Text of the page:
Intern of the Year: Getting Started By Carrie Burns and Bridget White

GPN and Nexus are looking for 2004's Intern of the Year. Are you that someone, or do you know someone who is?

Good employees are hard to find, or rather, hard-working,knowledgeable employees are hard to find. When you do find them and hire them,you want to reward them. While an intern may not be a permanent employee, theytypically work hard because this is what they want as their career.

An internship is a winning situation for many people. Theintern gains industry knowledge he or she could never receive in the classroom;the employer acquires a hard-working hand at a minimal cost; the university orcollege cements a satisfied and successful alumni who can attest to theexperience he or she has gained through the school; and the industry gains aknowledgeable and experienced personality.

If you had a great intern this summer — one you thinkworthy of notice — GPN and Nexus Corporation have the perfect way to rewardthat hard-working up-and-comer. The winner will appear on the cover of GPN’sJanuary 2004 issue and in a feature article about them and their experiences asan intern. Oh yeah, did we mention the $3,000 scholarship check for the winnerand the $500 check for the runner up?

Winners

We’ve had some outstanding winners the past four years, andwith each passing year, the competition gets tougher and tougher. These youngwomen (yes, they have all been women, and this is a direct challenge to all themale interns out there!) exhibit the qualities that every grower is searchingfor in their employees — loyalty, innovation, determination, knowledge, etc.– and we are proud to have sponsored them in their careers.

Jennifer Browne. The2003 winner hailed from Cornell University, Ithaca, N.Y. She completed herinternship with North Creek Nursery, Landenberg, Pa. Here is a quick excerptfrom Browne’s winning essay: “The radio is turned to some R&B hip hopstation, and Junior, Poncho and I are in a potting rhythm: Make a hole in thesoil, tease the roots, stick in the plant, cover the roots. . .This is whatwe’ve been doing all afternoon for the last couple of days and what we willcontinue to do in the weeks to come so we can fill an order of 3,000quart-sized plants placed by a single customer.”

Janna Hogue. The2002 winner came to us from Iowa State University, Ames, Iowa, and completedher internship at Metrolina Greenhouses, Huntersville, N.C. In her essay, Hogueexplained what she gained from the internship: “My initial hope for myinternship was to work not only in different types of greenhouse structureswith numerous crops, but also with several growers. I am extremely pleased thatI was given that opportunity. Each grower taught me many special skills that Iwill carry with me.”

Sarah McQueen. Thewinner of the 2001 scholarship graduated from Michigan State University, EastLansing, Mich. McQueen carried out her internship at Andy Mast Greenhouse,Grand Rapids, Mich. Though she had completed other internships previous to thisone, McQueen learned about large-scale production the year she was awarded theintern scholarship. “My summer at Andy Mast Greenhouse was unique in thatit was the first time I saw how complicated and labor-intensive a largewholesale greenhouse operation can be. Workers were busy all summer while I wasthere, but the real busy season doesn’t even start until November whenpoinsettia shipping begins. . .Working in the commercial production sector reallyemphasized the seasonal nature of the industry.”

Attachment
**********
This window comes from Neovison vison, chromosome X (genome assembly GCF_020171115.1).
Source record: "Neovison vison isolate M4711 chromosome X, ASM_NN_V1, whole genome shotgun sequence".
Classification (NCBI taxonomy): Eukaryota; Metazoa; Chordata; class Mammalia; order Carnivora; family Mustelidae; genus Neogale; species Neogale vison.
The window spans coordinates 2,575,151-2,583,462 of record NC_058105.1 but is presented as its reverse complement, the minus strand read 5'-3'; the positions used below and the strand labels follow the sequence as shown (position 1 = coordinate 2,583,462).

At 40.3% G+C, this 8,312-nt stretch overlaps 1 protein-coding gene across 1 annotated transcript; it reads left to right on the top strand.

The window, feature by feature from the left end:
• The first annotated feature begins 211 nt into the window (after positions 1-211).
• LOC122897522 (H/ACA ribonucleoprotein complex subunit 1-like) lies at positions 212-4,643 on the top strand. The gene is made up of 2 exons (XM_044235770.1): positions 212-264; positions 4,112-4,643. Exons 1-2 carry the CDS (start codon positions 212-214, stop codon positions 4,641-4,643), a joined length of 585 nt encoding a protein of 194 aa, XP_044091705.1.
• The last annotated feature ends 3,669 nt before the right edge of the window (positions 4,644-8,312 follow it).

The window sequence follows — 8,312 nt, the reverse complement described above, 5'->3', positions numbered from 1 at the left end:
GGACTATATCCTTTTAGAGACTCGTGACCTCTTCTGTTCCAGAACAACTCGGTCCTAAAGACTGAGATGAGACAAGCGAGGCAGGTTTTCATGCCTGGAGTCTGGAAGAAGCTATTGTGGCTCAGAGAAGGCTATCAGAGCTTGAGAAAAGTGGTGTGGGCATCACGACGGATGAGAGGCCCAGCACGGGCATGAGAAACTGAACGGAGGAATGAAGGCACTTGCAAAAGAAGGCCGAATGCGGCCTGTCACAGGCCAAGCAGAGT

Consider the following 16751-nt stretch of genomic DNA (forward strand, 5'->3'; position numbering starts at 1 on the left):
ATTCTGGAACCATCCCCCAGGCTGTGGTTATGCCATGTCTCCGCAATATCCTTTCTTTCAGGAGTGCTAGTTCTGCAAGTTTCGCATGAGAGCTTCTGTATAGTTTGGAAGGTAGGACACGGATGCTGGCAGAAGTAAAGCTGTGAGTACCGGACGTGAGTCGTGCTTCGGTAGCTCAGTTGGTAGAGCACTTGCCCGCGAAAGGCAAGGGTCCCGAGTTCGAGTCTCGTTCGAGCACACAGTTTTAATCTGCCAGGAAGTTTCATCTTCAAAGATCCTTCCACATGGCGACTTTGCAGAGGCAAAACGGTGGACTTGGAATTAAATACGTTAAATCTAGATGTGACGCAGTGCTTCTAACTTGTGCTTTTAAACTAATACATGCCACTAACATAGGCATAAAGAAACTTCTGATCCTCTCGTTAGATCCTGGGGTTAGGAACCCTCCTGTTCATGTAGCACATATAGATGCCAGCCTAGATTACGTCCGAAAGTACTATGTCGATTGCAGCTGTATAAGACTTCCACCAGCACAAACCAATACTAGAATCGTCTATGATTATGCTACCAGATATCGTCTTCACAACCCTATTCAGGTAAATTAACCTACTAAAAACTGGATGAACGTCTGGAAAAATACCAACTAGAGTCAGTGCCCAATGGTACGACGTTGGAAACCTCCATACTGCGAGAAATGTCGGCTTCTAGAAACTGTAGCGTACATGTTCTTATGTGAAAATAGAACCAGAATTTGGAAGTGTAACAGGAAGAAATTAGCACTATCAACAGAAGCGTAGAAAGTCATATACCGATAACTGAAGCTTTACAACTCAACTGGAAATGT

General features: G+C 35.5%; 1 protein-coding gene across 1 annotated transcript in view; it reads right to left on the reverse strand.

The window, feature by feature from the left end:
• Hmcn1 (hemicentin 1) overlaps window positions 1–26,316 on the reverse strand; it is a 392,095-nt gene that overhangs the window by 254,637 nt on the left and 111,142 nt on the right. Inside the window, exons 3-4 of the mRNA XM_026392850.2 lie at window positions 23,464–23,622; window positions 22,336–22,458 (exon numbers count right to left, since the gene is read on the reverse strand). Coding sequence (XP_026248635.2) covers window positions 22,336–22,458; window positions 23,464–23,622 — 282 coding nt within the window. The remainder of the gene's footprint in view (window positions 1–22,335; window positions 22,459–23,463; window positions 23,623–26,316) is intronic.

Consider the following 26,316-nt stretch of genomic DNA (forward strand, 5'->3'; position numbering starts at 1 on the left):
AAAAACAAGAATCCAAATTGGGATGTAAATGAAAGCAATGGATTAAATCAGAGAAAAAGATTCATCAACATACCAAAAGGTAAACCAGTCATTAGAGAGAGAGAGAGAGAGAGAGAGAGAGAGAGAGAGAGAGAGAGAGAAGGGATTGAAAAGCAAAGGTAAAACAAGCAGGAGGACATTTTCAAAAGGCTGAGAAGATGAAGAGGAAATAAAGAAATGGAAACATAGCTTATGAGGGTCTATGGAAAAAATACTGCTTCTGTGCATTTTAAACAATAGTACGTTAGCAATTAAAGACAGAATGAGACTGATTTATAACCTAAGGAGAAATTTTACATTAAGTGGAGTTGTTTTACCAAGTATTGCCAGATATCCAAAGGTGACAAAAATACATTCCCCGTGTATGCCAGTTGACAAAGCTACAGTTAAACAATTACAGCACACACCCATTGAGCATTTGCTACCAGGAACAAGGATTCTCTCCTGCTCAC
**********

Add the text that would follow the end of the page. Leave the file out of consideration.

Melinda Froning. Thefirst GPN/Nexus Intern Scholarship, awarded in 2000, went to Froning, agraduate of University of Tennessee, Knoxville, Tenn. Froning completed herinternship at Four Star Greenhouse, Carleton, Mich., and took the readers ofher essay through each facet of the internship. “I spent my first twoweeks in the shipping department. . .I then worked in customer service. . .Ithen worked as a section grower in the poly houses. . .I enjoyed working in thetrial/research department because of the few people involved and the newness ofthe work. . .Since I worked in so many different capacities, I closely observedthe relationships between departments, management and section growers. From this,I realized the importance of communication and cooperation in a company.”

Qualifications

Applications for the 5th Annual GPN/Nexus Intern Scholarshipare being accepted now through October 15, 2003.

To be considered, applicants must meet the following requirements:enrollment in a 4-year, accredited university during the 2002-2003 and2003-2004 school years; pursuit of an undergraduate degree in a branch offloriculture; and internship in a production greenhouse during the summer of2003. Applicants who meet these requirements should send a cover letterrequesting consideration for the scholarship and telling what university theyattend; a letter from their academic advisor recommending the applicant andattesting to enrollment; and an essay that describes their intern experience,including who they interned for and what their responsibilities were. Essayswill be assessed by a panel of judges on the quality of the experience,knowledge gained and the applicant’s ability to describe the experience.

All applications should be mailed to: GPN/Nexus InternScholarship, c/o Bridget White, 380 E. Northwest Hwy., Suite 200, Des Plaines,IL, 60016. Applications must be postmarked by October 15, 2003 to beconsidered. For further information, contact Bridget White at (847) 391-1004 orbwhite@sgcmail.com.



Carrie Burns and Bridget White

Carrie Burns is associate editor and Bridget White is editorial director of GPN. They may be reached by phone at (847) 391-1019 or (847) 391-1004 or E-mail at cburns@sgcmail.com or bwhite@sgcmail.com.



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